The True Story Of The First Woman To Earn A PhD

A quick google search for "first woman Ph.D." will yield the names Mary Washburn or Helen Magill. Both of these women were among the first to earn degrees of doctors of philosophy in the 19th century. But they were not the very first — they were merely among the first in the United States. The first doctorates to be awarded to women went back much further, to the 17th century. 

In 1678, a now-obscure and unknown Venetian noblewoman named Elena Cornaro Piscopia successfully defended her dissertation before a massive crowd at the Padua Cathedral to earn the first doctorate ever awarded to any female ever. But her story was not quite so straightforward. Despite her academic gifts, she was not driven to earn a doctorate for personal glory or to rock the establishment. But nevertheless, that one summer day in June, this 32-year-old woman did just that. She dazzled the world of European academia in a way that no one ever had, and perhaps ever will, writing her place in the history books. This is her amazing story.

An inauspicious birth

In the Renaissance, education was usually reserved for the nobility and the children of the wealthy. After all, hiring private tutors was expensive. But for Elena, an accident of birth meant that she would obtain an education despite being a member of Venice's common class on a technicality.

According to Britannica, Elena Lucrezia Cornaro Piscopia was born in 1646, the fifth child of a peasant girl named Zanetta Boni. This girl and her family had arrived in Venice, probably from Venice's Dalmatian domains in a time of pestilence or famine. In hard times, Venice provided opportunities for work, especially for a young Zanetta, who was able to rise well above her station through her relationship with Elena's father.

Despite her mother's social standing, Elena was born in the luxurious setting of the Palazzo Loredan in Venice (today the city hall). While her mother was a peasant, her father was none other than Gianbattista Cornaro Piscopia, procurator of St. Mark, second most powerful man in the Republic of Venice, and member of the aristocratic Cornaro (Ven. Corner) family. Zanetta had caught the eye of this nobleman, who took her as his mistress.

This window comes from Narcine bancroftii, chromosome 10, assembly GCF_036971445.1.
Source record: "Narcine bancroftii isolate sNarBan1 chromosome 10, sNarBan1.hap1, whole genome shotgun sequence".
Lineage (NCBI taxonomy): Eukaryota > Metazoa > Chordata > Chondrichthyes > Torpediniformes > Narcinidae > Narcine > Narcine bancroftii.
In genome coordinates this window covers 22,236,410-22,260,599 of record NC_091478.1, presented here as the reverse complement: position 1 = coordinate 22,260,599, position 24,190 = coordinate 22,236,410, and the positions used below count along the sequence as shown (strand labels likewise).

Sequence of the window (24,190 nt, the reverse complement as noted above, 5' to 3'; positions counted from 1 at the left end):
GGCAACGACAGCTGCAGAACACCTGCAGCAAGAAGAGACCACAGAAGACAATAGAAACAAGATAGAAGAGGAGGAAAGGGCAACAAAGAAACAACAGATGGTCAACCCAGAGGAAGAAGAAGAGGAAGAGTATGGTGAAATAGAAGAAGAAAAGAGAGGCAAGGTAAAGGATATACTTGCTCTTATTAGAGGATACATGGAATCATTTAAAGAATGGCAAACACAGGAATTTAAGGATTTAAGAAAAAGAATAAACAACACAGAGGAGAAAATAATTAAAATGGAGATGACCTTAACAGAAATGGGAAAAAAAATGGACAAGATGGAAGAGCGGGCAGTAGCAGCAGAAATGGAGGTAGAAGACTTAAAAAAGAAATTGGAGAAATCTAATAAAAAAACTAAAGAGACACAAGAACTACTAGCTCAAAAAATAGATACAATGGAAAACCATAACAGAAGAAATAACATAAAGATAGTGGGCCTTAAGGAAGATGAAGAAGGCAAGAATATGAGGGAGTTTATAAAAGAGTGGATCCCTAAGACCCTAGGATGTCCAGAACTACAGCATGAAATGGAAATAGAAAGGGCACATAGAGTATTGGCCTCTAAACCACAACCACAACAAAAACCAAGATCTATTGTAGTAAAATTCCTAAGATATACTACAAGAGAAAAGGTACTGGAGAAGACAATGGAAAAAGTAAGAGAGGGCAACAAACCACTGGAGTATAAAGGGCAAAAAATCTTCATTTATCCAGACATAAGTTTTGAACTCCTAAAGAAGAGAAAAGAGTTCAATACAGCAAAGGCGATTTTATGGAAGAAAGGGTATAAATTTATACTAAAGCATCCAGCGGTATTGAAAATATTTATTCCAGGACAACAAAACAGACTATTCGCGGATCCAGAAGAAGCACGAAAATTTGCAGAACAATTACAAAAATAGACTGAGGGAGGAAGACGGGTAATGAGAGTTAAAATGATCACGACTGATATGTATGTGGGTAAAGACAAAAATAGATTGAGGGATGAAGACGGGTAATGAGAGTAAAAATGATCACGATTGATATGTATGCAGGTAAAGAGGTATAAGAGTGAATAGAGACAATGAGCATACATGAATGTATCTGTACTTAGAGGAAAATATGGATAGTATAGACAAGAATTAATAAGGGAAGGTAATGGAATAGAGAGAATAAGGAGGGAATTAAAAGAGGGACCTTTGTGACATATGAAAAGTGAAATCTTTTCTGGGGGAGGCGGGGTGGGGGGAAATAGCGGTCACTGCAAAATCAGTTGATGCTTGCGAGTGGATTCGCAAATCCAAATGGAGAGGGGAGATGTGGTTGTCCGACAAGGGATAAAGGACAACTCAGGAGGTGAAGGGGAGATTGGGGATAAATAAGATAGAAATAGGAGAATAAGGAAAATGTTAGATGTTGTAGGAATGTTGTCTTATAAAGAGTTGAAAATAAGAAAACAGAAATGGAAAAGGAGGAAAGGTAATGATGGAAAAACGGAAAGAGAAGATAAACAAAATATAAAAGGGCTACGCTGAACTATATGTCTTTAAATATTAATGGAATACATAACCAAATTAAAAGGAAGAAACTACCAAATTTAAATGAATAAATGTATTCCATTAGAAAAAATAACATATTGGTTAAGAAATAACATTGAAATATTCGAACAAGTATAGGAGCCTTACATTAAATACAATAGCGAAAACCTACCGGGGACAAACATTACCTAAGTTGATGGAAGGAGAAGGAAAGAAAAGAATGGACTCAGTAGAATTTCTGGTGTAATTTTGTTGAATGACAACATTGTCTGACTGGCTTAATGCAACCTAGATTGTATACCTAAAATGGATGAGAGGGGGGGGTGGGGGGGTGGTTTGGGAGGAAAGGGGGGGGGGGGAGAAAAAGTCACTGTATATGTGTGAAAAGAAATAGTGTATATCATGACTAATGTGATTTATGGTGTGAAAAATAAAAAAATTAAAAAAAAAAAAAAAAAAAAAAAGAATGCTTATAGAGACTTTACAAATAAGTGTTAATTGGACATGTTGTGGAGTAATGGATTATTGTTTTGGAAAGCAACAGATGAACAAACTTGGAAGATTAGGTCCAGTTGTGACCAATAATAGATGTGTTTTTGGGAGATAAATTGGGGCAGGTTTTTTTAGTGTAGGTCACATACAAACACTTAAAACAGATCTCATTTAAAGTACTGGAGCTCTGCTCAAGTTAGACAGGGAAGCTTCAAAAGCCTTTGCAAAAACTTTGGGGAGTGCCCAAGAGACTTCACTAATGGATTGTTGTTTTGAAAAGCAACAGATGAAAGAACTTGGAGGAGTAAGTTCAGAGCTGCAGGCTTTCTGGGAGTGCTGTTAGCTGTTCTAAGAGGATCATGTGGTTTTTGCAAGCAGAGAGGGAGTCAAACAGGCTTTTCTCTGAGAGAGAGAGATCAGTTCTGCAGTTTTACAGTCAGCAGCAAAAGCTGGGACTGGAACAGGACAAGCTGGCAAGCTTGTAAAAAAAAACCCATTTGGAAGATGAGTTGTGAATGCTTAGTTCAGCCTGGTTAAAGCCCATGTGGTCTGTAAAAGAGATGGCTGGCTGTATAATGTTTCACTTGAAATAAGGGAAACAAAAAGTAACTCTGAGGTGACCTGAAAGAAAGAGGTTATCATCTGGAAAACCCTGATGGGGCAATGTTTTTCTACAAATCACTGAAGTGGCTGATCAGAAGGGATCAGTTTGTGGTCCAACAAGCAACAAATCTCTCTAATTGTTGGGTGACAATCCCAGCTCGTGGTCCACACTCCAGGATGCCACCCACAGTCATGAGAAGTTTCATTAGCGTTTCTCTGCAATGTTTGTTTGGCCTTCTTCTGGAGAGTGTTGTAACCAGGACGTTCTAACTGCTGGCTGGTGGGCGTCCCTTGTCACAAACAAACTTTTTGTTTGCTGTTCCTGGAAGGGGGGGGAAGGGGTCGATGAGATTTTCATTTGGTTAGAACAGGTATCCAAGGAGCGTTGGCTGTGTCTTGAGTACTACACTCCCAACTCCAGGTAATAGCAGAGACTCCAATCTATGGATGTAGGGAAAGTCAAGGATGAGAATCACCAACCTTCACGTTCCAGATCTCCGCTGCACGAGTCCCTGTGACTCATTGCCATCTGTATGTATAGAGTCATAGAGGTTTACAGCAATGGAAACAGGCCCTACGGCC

Elena's birth was problematic for two principal reasons. First and foremost, her parents were not married when she was born, so she technically had no legal rights to her father's name or property. Second, her parents' relationship was forbidden under Venetian law. Hence, Elena would legally be considered a commoner, despite her father's status. She was not allowed into Venice's "Golden Book" of nobility, a fact that would dog him until she was 18.

Destined for the academy

Elena was a true Cornaro. Although she was initially not allowed to use her father's name, she inherited a penchant for learning from her ancestors, several of whom were noted scholars. Her father was already well-known in literati circles for possessing one of the most expansive and well-stocked libraries in all of Venice. According to the Premio Elena Cornaro Society, he had a keen interest in physics and, alongside books and paintings, kept a small lab of sorts in the family palace. Her grandfather Giacomo Alvise Cornaro had been a correspondent of Galileo, while her relative Caterina Cornaro (pictured) had been the last queen of Cyprus in the 15th century. So as you can see, she had some big shoes to fill. And fill them she did.

Gianbattista Cornaro did not let his daughter's status get in the way of his plans for her. Noticing something special about Elena, he resolved to get her the best education money could buy. Early on, perhaps as early as age 4, she was enrolled in a difficult and challenging course of study that would baffle most children and educators today. She not only met the expectations, but crushed them.

The Venetian child prodigy

Elena Cornaro Piscopia was most likely a genius and was recognized as a prodigy in her youth. Her father set her up with a battery of teachers, and the results showed as early as age 7. According to Vassar College, she quickly became fluent in Spanish, French, Classical Greek, and Latin, no small achievement considering that the latter two languages were no longer spoken organically.